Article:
At first glance, one might get the impression LEGO’s Bionicle sets serve as the “action figures” of their product line. Relatively simple with only a few dozen parts, the figures snap together in mere minutes for “immediate good vs. evil role play” which basically means preteen boys can make ’em really fast and play-act fights with them.
Now, which is good and which is evil is fairly subjective. Both battle lines are made up of menacing, biomechanical figures with absurdly oversized rocket launchers and blades. The Hydraxon represents a typical model, a skeletal warrior with huge weapons, fighting for… well, you’d have to read the books and comics and watch the movies to figure out the storyline. That’s right, much like LEGO Group’s competitors for the hearts and minds of preteen boys (e.g., G.I. Joe & the Transformers) there are countless books and three direct-to-DVDs chronicling the seven year story arc. Basically, the good guys (the Toa) seek to help the “great spirit” called Mata Nui, while opposed by a rogue’s gallery of baddies. Is it Joe vs. Cobra all over again?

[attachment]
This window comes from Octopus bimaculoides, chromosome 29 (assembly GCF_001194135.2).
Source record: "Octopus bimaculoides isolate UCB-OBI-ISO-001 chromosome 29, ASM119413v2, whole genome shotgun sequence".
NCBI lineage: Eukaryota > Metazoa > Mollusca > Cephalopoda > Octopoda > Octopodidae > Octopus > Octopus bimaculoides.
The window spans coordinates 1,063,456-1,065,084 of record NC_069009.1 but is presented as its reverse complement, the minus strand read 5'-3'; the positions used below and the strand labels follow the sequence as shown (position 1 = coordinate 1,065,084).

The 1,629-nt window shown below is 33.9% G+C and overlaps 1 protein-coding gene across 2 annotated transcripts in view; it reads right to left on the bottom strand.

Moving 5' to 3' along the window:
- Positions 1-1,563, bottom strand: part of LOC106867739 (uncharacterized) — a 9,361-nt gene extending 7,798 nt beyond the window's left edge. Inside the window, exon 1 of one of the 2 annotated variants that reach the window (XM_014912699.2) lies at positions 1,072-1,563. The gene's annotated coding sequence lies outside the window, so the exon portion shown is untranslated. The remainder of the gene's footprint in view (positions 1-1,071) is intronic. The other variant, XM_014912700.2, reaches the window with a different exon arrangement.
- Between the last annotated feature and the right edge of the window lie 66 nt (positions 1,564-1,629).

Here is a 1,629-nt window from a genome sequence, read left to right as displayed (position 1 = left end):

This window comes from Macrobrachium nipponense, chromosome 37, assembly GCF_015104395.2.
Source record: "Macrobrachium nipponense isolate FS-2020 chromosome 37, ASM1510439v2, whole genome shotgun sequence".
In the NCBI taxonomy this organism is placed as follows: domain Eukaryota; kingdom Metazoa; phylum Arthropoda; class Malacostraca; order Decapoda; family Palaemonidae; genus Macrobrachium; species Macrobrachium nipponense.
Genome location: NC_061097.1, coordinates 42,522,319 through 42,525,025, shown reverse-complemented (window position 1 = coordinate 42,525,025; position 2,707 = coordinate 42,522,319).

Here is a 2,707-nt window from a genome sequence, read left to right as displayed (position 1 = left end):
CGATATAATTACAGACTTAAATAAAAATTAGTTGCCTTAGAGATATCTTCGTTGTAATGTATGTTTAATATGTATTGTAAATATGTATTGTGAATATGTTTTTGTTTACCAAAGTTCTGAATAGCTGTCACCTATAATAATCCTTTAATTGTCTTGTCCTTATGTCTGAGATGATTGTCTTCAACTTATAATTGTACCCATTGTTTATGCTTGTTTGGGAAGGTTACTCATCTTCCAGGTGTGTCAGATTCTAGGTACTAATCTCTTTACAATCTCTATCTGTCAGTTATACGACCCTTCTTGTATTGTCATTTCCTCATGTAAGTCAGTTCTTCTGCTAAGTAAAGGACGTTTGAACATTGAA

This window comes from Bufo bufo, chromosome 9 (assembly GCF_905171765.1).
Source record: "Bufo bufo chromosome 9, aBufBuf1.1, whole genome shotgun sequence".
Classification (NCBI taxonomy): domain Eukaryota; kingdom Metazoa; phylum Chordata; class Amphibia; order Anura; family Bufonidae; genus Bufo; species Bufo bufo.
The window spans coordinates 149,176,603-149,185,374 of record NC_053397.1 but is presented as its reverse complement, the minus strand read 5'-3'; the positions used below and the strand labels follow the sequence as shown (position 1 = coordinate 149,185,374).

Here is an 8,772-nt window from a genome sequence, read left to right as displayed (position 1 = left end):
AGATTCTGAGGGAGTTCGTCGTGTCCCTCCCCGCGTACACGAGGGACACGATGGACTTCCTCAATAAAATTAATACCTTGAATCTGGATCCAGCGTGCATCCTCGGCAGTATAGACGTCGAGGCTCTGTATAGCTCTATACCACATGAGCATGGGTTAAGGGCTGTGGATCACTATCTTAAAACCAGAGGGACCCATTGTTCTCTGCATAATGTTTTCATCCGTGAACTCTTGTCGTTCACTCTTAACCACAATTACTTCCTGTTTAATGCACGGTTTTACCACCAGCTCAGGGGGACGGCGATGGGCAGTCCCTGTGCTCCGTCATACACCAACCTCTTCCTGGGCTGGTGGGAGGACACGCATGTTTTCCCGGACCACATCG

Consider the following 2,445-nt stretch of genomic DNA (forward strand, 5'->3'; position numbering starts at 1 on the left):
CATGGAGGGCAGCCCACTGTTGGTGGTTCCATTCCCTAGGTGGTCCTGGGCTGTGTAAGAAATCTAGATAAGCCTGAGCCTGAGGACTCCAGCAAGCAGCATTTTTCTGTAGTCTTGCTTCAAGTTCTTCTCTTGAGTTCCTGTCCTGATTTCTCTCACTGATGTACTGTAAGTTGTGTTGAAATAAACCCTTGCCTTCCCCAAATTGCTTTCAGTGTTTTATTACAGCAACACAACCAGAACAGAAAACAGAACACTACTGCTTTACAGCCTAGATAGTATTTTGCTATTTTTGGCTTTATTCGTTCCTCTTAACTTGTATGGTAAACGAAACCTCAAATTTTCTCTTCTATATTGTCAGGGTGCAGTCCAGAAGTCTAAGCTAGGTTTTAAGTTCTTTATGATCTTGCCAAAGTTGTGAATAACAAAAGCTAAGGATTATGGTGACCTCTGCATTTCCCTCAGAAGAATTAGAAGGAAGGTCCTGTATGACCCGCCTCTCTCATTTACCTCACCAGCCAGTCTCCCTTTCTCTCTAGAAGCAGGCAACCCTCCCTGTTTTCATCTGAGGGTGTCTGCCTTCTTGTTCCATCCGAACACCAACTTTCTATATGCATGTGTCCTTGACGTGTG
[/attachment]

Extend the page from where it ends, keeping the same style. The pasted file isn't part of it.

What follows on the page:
The more you check out Bionicle, however, the less apt the comparison with Joes becomes. First, there’s the assembly. While simplistic compared with more mainstream LEGO models, you must still put each model together. This gives you the option to swap in parts from another models or even construct all new ones. While the parts aren’t really conducive to some projects (ever tried making a fire station out of cyborg skulls?) there’s a lot you can do — even vehicles. Incidentally, the really cool Bionicle vehicles include some amazing <a href="arthroform walkers featured in the ’07 line and more “speeder”-like jets in the ’08 line, due out in August.
Which brings me to a very important point that Bionicle parts are 100% compatible with LEGO Technic parts, allowing the specialized Bionicle elements to join more traditional LEGO projects… as long as you are okay with the sinister biomechanical look! But just to show you that non-martial stuff can be done, check out this Bionicle rose by builder MuffinToa. For a more typical usage, take a gander at the excellent Alien Queen to the left. Most of the Bionicle parts connect with standard pins, but none of them have the classic LEGO studs.
Ultimately, like any building set, Bionicle kits are what you make of them. If you’re content to put the kit together and roleplay cyber-mayhem, so be it. For the truly creative, learning to employ the line’s uniquely-shaped pieces presents all the challenge they need.